And yet the wider perception is that EU laws stifle growth and make life harder for citizens and businesses. In fact, 74% of Europeans believe that the EU generates too much red tape; tackling this issue will not only improve the EU's image among citizens but, more importantly, help to create the kind of innovative and job-creating environment I've been talking about.
As President Barroso said in his State of the Union address on 11 September "the EU needs to be big on big things and smaller on small things– something we may occasionally have neglected in the past".
Let me give you a few examples of how we are trying to do this, in particular to help SMEs. More than 99% of all European businesses are SMEs, and they provide two out of three of the private sector jobs and contribute to more than half of the total value-added created by businesses in the EU. Being smarter in the way we regulate is a major factor in helping SMEs to operate more successfully.
That's why the Commission consults widely with SMEs on the issue of regulatory burden. For example, we recently asked them to list the Top Ten most burdensome EU regulatory measures with a view to taking action on them. They cited the REACH chemical regulations, VAT legislation, health and safety at work rules, most of the waste-related legislation and the rules on the recognition of professional qualifications, to name just a few.
Helping SMEs is just part of the far wider smart regulation process – making sure that EU regulations have a beneficial effect rather than making life harder.
Trying to make sure that this happens is the guiding principle behind a comprehensive review of the entire body of EU legislation, known as REFIT.
The results of the REFIT programme are impressive:
Since 2005, the Commission has approved 660 initiatives aimed at simplification, codification or recasting.
More than 5,590 legal acts have been repealed.
The level of red tape was cut by 26% between 2007 and 2012, equivalent to savings of €32.3 billion per year for EU businesses
And there are proposals on the table that would increase that level to 33% or €41bn.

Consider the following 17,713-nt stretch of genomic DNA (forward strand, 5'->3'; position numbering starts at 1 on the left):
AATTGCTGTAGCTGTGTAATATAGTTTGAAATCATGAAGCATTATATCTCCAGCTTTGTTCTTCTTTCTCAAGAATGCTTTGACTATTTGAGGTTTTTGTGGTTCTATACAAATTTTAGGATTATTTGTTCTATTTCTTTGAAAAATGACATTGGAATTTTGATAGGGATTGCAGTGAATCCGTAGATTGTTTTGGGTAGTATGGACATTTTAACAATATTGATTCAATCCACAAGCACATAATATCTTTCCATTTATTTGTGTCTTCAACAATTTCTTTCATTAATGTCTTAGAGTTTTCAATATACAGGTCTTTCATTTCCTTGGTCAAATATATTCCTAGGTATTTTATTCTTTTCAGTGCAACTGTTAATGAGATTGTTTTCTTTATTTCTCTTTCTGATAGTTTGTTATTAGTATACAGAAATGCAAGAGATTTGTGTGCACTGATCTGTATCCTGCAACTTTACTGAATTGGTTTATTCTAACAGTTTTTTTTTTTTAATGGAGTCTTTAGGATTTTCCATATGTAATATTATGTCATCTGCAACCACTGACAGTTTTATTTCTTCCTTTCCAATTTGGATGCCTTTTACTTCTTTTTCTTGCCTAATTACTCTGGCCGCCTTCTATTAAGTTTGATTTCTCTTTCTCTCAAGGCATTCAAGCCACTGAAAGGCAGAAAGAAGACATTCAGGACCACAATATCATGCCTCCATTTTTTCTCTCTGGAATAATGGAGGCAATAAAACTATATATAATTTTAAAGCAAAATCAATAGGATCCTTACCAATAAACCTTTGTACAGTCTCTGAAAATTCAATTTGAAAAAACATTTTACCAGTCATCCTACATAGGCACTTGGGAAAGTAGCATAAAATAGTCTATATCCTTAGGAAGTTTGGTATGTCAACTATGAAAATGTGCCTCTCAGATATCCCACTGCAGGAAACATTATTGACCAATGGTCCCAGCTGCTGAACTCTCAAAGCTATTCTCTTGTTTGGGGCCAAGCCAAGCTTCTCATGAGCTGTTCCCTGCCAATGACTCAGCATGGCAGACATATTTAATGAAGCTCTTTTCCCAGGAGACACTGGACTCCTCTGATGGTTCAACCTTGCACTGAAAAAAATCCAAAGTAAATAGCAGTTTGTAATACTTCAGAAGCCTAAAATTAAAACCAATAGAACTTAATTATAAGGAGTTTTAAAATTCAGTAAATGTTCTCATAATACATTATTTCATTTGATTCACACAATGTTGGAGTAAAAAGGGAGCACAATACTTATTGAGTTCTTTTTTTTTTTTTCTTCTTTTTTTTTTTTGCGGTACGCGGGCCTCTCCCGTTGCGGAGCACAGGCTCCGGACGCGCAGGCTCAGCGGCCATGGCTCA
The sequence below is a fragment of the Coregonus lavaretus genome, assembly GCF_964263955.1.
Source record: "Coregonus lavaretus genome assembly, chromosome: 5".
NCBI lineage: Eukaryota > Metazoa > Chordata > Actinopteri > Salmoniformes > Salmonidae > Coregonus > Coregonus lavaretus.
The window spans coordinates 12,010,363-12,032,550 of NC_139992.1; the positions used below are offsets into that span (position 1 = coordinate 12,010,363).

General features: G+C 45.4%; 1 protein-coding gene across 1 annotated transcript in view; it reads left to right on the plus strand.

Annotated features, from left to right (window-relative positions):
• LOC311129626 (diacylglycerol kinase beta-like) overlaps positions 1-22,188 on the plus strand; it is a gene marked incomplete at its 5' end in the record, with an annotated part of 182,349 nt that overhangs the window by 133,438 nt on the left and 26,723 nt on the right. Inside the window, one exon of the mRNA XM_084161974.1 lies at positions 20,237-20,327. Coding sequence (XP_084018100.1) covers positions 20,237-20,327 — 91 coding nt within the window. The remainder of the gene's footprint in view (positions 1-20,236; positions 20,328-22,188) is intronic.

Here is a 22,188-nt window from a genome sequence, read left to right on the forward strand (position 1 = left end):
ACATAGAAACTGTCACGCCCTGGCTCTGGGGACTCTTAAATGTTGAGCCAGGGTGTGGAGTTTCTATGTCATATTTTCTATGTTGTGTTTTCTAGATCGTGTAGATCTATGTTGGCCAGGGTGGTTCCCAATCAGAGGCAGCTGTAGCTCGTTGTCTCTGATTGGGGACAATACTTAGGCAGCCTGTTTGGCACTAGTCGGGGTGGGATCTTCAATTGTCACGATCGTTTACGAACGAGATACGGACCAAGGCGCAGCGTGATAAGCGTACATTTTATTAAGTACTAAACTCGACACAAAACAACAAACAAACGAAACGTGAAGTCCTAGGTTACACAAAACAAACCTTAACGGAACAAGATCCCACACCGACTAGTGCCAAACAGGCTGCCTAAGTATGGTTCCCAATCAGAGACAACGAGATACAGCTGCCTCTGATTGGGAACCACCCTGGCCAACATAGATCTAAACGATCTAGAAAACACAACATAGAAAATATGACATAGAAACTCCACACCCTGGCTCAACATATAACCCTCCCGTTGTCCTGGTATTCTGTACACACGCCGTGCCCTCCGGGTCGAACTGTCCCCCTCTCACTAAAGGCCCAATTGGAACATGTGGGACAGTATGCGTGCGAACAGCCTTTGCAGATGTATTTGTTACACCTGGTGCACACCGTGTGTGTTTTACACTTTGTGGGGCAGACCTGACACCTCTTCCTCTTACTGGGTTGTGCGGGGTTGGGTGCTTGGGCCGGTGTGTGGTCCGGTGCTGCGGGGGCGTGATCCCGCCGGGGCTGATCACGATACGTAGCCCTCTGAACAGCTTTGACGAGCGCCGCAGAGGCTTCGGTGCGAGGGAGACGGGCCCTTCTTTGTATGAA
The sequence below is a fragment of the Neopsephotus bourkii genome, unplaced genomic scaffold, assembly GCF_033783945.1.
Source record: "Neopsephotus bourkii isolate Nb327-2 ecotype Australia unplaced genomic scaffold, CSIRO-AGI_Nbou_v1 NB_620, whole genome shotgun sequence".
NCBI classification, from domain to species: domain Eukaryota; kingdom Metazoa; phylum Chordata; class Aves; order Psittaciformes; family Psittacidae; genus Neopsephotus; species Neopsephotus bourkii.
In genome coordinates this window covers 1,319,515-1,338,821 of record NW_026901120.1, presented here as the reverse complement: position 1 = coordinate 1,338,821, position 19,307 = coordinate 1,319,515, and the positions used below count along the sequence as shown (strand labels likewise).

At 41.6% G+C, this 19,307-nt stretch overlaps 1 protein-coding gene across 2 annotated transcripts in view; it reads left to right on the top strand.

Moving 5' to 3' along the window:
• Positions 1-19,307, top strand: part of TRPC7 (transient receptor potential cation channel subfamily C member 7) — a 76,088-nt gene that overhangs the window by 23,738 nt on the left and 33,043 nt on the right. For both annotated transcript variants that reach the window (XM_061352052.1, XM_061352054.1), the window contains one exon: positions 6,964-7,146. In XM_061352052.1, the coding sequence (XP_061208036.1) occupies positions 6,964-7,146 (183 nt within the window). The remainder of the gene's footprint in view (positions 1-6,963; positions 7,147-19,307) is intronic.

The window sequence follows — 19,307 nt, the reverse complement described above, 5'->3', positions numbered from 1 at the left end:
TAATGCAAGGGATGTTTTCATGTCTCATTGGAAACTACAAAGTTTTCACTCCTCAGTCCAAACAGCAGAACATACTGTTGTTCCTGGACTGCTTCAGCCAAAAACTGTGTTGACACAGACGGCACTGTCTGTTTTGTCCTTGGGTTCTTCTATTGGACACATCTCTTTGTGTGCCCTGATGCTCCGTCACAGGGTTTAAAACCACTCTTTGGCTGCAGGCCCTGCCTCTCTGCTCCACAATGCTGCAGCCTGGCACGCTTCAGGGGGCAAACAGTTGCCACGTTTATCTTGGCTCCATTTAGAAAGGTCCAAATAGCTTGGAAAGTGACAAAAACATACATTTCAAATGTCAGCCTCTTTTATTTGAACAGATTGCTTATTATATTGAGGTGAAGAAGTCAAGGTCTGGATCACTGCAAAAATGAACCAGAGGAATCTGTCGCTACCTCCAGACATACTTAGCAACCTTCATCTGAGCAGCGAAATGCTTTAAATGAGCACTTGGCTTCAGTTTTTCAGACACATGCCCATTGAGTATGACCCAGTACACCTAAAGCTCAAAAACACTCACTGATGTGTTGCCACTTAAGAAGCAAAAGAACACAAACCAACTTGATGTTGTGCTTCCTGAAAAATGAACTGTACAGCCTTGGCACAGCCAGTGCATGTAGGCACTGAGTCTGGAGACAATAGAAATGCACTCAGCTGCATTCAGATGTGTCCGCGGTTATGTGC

The Commission has also adapted the way it works, in particular with regard to the pre-legislative phase. There is now far wider consultation with stakeholders before proposals are put forward to try to ensure that there are no adverse effects from the proposed legislation, and comprehensive impact assessments are carried out on all new legislative proposals.
But of course, the EU law-making process is not the responsibility of the Commission: it is the Council and the Parliament, as co-legislators, who are ultimately in charge of what reaches the EU statute book.
The REFIT review shows that around €3bn of the potential €41bn in savings that could be made through cutting red tape were in fact lost in the legislative process as the Commission proposals were amended.
That's why I am happy that the Parliament has recently invested in its own impact assessment service, to verify the likely outcome of amendments to Commission proposals during their passage through the legislative process.
And since most EU law is in the form of directives – which are then adapted by Member States to meet their own specific national requirements – national governments also have a responsibility to ensure that this does not add new regulatory burdens through so-called gold plating. I am sure that Member States will rise to this challenge.
The hope is, of course, that these various changes will make a review of legislation on the scale of REFIT unnecessary in the future: if we get it right first time, there should be no need for changes! In any case, keeping track of our collective progress at European and national level in cutting red tape will also be easier from now on, thanks to an annual REFIT scoreboard that will, I hope, help to keep us all on our toes!
Ladies and Gentlemen
I've talked a lot about what the Commission and the EU in general is doing to help public administrations weather the storm and emerge better suited to the demands of our 21st century economy.